Chloe, who has an 11-year-old pen pal in Africa and hopes to work with poor communities in Uganda and Malawi when she is older, says: “I have never walked at midnight before so it might be a challenge, but I have got to do it for the poor people…how lucky I am: I can go into my back garden, run around, and go and see the sea…in Africa they don’t have a lot – it’s sad. [But it’s] amazing how the money you raise can help them.”
To help Chloe with her fundraising efforts call her mother, Beth Dance, on 07964 950013.
A grant-making programme is seeking to improve the lot of young people in deprived areas of the North of England. The Archbishop of York Youth Trust, which was set up by Dr John Sentamu in 2009, supports and partners with a variety of projects. It has set up a Young Leaders Award Scheme – this combines classroom learning with practical, community-based activities, and encourages young people to make a positive difference locally.
Last month students from Gateways School, Harewood, Yorkshire visited St Gemma’s Hospice, Leeds, as part of the Award Scheme. They toured the hospice and its gardens, and took part in a quiz about the charity, which has over 600 volunteers, but costs well in excess of £20k per day to run. The school has selected the Youth Trust as one of the charities it wishes to support this year, and year 8/9 pupils are participating in its Award Scheme.
The Chreda Foundation – which also focuses on young people, and particularly their spiritual development – also operates as a grant-making body, and at the end of this year it will be launching a Prize Award Scheme. The Foundation, too, is especially keen to encourage leadership qualities in young people.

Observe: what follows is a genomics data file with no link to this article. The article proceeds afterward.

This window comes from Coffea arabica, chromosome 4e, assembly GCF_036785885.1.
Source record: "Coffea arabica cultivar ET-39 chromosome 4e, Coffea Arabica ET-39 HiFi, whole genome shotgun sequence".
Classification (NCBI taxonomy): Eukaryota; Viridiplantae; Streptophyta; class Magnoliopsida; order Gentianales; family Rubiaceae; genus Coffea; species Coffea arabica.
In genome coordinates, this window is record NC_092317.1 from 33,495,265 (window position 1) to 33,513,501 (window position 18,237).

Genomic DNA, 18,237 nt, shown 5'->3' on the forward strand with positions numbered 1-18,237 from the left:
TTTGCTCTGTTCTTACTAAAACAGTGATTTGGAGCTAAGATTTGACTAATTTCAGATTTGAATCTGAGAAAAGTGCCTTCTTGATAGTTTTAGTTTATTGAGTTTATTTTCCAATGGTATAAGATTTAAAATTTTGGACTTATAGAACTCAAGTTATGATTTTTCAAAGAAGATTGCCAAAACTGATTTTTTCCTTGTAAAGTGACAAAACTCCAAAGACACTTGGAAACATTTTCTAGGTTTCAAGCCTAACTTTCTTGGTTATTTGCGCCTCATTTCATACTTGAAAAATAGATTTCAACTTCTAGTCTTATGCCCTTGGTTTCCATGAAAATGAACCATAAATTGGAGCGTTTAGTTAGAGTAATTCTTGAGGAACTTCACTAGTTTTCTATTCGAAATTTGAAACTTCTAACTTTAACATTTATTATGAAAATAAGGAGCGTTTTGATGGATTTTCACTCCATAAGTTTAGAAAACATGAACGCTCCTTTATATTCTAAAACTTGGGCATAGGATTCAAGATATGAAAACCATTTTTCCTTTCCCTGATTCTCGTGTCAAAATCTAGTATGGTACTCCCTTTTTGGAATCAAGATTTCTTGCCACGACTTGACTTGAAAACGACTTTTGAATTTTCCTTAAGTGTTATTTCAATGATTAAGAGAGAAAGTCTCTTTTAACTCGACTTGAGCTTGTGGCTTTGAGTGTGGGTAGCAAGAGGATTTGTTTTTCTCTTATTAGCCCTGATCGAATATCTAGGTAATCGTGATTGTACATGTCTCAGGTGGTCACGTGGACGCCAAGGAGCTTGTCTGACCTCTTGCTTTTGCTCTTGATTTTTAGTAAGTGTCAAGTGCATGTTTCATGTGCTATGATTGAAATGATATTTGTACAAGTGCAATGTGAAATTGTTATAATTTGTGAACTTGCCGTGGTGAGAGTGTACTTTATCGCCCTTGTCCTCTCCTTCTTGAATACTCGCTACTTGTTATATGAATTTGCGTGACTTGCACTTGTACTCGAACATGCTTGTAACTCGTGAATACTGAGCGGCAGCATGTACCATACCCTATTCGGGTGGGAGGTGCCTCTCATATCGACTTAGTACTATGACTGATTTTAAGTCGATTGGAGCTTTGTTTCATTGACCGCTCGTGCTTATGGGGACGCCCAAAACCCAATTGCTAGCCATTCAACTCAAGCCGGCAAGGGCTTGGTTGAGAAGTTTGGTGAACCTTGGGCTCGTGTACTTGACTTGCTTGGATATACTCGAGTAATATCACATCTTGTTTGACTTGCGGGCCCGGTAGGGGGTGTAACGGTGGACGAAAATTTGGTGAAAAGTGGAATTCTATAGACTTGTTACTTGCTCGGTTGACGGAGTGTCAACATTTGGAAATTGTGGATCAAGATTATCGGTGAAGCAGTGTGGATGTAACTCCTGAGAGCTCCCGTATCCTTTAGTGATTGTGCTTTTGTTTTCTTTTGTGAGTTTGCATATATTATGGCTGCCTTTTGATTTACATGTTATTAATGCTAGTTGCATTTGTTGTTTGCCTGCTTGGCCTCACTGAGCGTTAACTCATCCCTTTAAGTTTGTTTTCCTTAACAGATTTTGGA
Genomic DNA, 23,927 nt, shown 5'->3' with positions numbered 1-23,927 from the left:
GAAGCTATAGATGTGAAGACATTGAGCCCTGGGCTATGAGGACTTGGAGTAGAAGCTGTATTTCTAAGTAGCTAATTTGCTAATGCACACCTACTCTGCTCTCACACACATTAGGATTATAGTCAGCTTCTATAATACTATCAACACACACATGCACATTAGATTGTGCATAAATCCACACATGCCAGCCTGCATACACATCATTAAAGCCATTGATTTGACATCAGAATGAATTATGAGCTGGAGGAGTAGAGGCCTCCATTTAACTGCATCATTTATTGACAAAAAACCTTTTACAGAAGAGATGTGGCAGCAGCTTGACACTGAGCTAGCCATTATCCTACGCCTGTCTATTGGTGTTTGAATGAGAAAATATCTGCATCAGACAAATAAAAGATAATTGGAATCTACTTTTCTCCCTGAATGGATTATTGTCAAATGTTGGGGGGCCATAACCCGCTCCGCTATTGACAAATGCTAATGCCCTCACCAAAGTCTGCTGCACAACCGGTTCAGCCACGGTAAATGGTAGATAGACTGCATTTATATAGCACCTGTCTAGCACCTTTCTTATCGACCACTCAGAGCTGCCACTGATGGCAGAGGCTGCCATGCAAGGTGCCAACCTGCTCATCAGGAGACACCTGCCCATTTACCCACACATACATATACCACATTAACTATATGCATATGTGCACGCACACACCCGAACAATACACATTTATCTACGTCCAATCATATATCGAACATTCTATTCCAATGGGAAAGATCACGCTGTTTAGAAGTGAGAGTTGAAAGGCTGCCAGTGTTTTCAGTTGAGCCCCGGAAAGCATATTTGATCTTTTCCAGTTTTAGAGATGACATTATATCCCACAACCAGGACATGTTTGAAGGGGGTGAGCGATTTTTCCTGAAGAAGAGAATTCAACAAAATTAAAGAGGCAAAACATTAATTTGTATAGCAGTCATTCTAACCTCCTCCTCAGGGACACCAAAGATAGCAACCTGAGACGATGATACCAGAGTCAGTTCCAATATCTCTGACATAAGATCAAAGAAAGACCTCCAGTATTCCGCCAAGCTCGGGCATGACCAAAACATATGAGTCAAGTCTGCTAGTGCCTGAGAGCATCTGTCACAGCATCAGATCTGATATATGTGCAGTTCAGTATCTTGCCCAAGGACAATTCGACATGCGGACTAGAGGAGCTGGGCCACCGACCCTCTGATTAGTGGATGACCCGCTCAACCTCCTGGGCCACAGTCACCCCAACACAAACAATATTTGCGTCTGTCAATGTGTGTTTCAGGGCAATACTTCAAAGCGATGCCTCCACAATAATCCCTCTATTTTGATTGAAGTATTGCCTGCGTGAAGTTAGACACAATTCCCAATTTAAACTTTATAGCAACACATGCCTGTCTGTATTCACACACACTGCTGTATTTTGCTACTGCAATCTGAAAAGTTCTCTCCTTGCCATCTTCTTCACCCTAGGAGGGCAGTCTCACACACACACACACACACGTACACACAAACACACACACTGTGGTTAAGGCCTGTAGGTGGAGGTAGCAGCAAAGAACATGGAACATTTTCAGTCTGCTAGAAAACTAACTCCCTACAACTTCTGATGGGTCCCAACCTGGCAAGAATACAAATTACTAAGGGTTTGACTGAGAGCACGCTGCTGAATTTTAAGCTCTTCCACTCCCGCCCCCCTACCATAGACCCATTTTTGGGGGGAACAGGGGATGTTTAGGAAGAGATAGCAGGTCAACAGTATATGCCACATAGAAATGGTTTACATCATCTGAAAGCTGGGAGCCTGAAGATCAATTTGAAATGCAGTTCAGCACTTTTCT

Now here’s exactly the kind of activity that the forthcoming Chreda Prize will be seeking to encourage… particularly in the light of the obvious spiritual motivation.
The Barnsley Chronicle announced this week that a 17-year-old children’s work volunteer – Lauren Ogley, from Oakwell, Barnsley (UK) – has been nominated for a High Sheriff award in recognition of the amazing work she does with Christian charity the Exodus Project. Lauren, who is studying child care at Barnsley College, runs three after-school children’s clubs and a Sunday school, and apparently gave up three weeks of her college holidays to run holiday clubs.
When she was younger Lauren attended the Exodus Project (which is for 8- to 11-year-olds) as a member, and on reaching 14 she signed up as a volunteer. She says: “We talk about influences on society and try to teach them the right way and to make informed choices. I enjoy meeting the children and watching them grow up.”
The project manager, Jackie Peel says Lauren is very committed, has a “caring nature”, and mentors the children despite having “heavy caring responsibilities for her siblings at home.” Her volunteer work is also credited with vastly improving the teen’s self-confidence.
What a star!
Nominations for the awards closed on 31 January and the winners will be announced on 6 March.